Just got a Cubex Duo from my local library. They are in a new location and didn't want to take this one with them as they have had problems getting consistent prints from them. And I can understand why after spending a week with it. All the filament they had was brittle, worn and some was 5+ years old.
Anyways, the hardware itself (printer) seems to work alright. All the motors function, extruders... extrude and the hotends melt. The print quality is no where near as good as my CR-10 but that is not why I bought this printer. Mainly for a toy to convert/play with and see how good I can make it.
I've been reading a few sites (thingiverse, RepRapWiki) and whatnot on the conversion to Open-Source but still have a few questions on the approach.
I agree that the printer needs to have a heated bet to really be of any good for materials like ABS or PETG; what type of 300mm x 300mm board would be a good fit for this machine? I can modify the existing bed but I do have a friend with a plasma CNC cutter that could make a new sledge if I asked him to i'm sure. Not sure what the best approach would be.
I know I will be ditching the 3D systems hotends for a set of V6 clones; but was wondering if there is also enough room/mounting option available for maybe the Titan extruder as well? I'm only wondering because the nominal filament diameter from Cubex is 1.7mm; and wasn't sure how well the extruders would hold up over time with normal filament diameters (1.75 +/- 0.03 typically).
And I see most people are using a 24V power supply. will the motors work fine at 24V or do I need to step them down? I've been debating on using an MKS 1.4 based board as the brains and I believe it has a pin to step down the voltage if necessary. Or is going 12V an option? Wasn't too sure if 24V was required because of the Nema23 Z motor.
I bough a Cubex Trio from a frustrated owner (who had clogged the nozzles for the "last time") for only $400 CAD. I thought -- hey this printer was originally $4,000 and looks like a battleship in terms of build quality.
Cleaned the nozzles only to discover -- this printer prints like shit. The stock hot ends of a Cubex are insane, the first thing I did was throw them in the garbage, they are truly crap. However, with some TLC I was able to turn this machine back into an excellent workhorse.
The stock extruder motor and gears surprised me. With the original hot end they kept slipping... I was going to replace them with another motor/extruder gear until i made the E3D holder from this design -- https://www.thingiverse.com/thing:1239945
Turned out that E3D's are the most important step to make this shit printer into gold.
I bought a modern Rumba board, some micro stepping drivers, and initially loaded it with the firmware from https://reprap.org/wiki/Cubex_to_RepRap_Conversion project which unfortunately is a really old version of Marlin 1.0.2
I removed everything down to one extruder, thinking that weight was the main issue.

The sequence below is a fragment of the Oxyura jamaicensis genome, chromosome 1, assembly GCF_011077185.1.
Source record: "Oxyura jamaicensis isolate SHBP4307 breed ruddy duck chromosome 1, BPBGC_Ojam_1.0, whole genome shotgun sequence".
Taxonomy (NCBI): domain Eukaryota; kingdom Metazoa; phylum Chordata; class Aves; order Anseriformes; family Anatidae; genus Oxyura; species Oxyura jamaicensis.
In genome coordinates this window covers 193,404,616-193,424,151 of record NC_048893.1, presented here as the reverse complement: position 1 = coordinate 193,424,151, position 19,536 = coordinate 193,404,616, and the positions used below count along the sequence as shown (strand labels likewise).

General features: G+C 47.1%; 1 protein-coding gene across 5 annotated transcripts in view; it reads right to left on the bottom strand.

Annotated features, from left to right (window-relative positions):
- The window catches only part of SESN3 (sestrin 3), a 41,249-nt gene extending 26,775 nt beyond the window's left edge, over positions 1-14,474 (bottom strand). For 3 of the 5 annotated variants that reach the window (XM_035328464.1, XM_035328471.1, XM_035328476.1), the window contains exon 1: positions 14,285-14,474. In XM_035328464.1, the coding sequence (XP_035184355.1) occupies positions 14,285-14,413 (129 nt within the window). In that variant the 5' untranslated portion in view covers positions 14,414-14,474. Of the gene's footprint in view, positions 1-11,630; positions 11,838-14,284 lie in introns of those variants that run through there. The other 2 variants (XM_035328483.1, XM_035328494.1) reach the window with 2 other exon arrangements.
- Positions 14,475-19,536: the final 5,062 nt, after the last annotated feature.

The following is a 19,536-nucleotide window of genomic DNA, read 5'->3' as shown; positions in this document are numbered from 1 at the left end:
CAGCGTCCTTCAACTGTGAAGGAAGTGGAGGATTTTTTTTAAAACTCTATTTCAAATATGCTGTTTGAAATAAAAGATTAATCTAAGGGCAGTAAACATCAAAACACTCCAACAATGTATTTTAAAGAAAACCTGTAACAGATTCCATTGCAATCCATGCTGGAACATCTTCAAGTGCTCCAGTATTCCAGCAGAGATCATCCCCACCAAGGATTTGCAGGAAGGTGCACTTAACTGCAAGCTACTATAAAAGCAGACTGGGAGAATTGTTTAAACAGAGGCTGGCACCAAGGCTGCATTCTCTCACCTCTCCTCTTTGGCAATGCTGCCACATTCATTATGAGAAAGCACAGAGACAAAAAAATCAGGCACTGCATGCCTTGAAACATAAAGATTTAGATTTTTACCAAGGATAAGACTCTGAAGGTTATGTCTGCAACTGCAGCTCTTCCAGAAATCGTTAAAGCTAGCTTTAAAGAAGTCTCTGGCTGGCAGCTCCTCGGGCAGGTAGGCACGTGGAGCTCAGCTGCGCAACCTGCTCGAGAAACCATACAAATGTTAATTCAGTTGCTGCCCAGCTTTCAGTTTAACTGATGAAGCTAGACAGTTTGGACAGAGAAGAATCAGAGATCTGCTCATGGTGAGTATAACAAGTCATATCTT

And it worked -- bang, all of a sudden the prints were MUCH better, better hot-end, no more clogs. To my surprise even though I printed the hot-end bracket out of PLA, the cooling fan is so good and any cheap $10-15 E3D hot-end is so stable, that I ended up with a rock-solid hot-end.
The only problem? The firmware has the Y stop set to Y-MIN instead of Y-MAX and the Y stepper motor direction is reversed. This resulted in prints that printed mirrored.
Easy fix -- just change it in Marlin the stepper direction from -1 to 1 and use the Y-MAX as endstop, change CURA so it knows that 0,0 is in the FRONT of the printer, after allowing it to HOME in the LEFT BACK... and you've got a stable printer.
Next, I upgraded Marlin to 1.1.7 ( a lot of defines changed names!) to try to install a BLTOUCH probe for better Z axis control, but had some issues so I left a home-made Z end stop in place for the moment. The new version printed even better than the first, all of a sudden all ringing disappeared.
So, for fun I jacked it up to 100mm/sec, and only then could i begin to see the ringing I was getting back in the "old days" of 60mm/sec and Marlin 1.0.2
Not sure exactly what changed in Marlin 1.1.7, perhaps the micro-stepping control, but prints are gorgeous, extruder missed steps have disappeared, ringing gone.
Next up on my list -- convert it back to 2 nozzles, as I've discovered that the machine seems more balanced with two weighted stepper motors on board, and I don't really see much difference with one or two stepper motors.
I know many people have said this printer needs to be a Bowden in order to print well, I'm not finding that to be true, I found getting you're Jerk and acceleration settings in a good zone is enough to have a printer thats currently out-performing my heavily modded Wanhao i3.
For fun I printed a Herringbone gear spinner on it and first one welded together on the first layer, second time through I got smarted and turned on the fan on the first layer.
Oh one other mod -- I used a SSR relay to control a 12 x 12 heated build plate that plugs in straight from the AC and uses a 100K thermistor. I strongly suggest you spend $15 on a GOOD relay and the $40-60 on a good heated plate.